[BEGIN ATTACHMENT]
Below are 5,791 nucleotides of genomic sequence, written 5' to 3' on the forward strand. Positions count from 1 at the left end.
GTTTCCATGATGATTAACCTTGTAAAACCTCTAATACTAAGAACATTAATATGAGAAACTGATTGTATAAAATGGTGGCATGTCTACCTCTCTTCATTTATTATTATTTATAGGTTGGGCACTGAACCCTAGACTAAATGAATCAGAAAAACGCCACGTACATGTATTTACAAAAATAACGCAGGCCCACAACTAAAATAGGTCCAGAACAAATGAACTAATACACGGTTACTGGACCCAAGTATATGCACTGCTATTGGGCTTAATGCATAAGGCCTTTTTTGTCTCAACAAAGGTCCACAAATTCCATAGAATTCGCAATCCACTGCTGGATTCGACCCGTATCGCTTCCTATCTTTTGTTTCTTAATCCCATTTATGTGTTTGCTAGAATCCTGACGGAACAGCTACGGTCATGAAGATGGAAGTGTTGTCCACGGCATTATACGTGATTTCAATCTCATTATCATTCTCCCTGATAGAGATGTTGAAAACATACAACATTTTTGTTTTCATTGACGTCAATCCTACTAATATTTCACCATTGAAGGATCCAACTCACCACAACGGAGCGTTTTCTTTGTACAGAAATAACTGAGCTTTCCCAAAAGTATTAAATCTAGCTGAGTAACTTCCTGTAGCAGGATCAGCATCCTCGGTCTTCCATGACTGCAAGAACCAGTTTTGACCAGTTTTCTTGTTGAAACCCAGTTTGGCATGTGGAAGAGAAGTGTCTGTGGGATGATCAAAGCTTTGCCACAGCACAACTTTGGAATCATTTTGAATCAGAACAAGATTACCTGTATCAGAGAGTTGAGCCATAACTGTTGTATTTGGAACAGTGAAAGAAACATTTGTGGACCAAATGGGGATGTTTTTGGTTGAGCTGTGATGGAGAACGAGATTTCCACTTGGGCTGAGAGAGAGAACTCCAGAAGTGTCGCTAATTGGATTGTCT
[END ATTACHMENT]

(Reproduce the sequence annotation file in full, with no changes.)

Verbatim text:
Below are 5,791 nucleotides of genomic sequence, written 5' to 3' on the forward strand. Positions count from 1 at the left end.
GTTTCCATGATGATTAACCTTGTAAAACCTCTAATACTAAGAACATTAATATGAGAAACTGATTGTATAAAATGGTGGCATGTCTACCTCTCTTCATTTATTATTATTTATAGGTTGGGCACTGAACCCTAGACTAAATGAATCAGAAAAACGCCACGTACATGTATTTACAAAAATAACGCAGGCCCACAACTAAAATAGGTCCAGAACAAATGAACTAATACACGGTTACTGGACCCAAGTATATGCACTGCTATTGGGCTTAATGCATAAGGCCTTTTTTGTCTCAACAAAGGTCCACAAATTCCATAGAATTCGCAATCCACTGCTGGATTCGACCCGTATCGCTTCCTATCTTTTGTTTCTTAATCCCATTTATGTGTTTGCTAGAATCCTGACGGAACAGCTACGGTCATGAAGATGGAAGTGTTGTCCACGGCATTATACGTGATTTCAATCTCATTATCATTCTCCCTGATAGAGATGTTGAAAACATACAACATTTTTGTTTTCATTGACGTCAATCCTACTAATATTTCACCATTGAAGGATCCAACTCACCACAACGGAGCGTTTTCTTTGTACAGAAATAACTGAGCTTTCCCAAAAGTATTAAATCTAGCTGAGTAACTTCCTGTAGCAGGATCAGCATCCTCGGTCTTCCATGACTGCAAGAACCAGTTTTGACCAGTTTTCTTGTTGAAACCCAGTTTGGCATGTGGAAGAGAAGTGTCTGTGGGATGATCAAAGCTTTGCCACAGCACAACTTTGGAATCATTTTGAATCAGAACAAGATTACCTGTATCAGAGAGTTGAGCCATAACTGTTGTATTTGGAACAGTGAAAGAAACATTTGTGGACCAAATGGGGATGTTTTTGGTTGAGCTGTGATGGAGAACGAGATTTCCACTTGGGCTGAGAGAGAGAACTCCAGAAGTGTCGCTAATTGGATTGTCT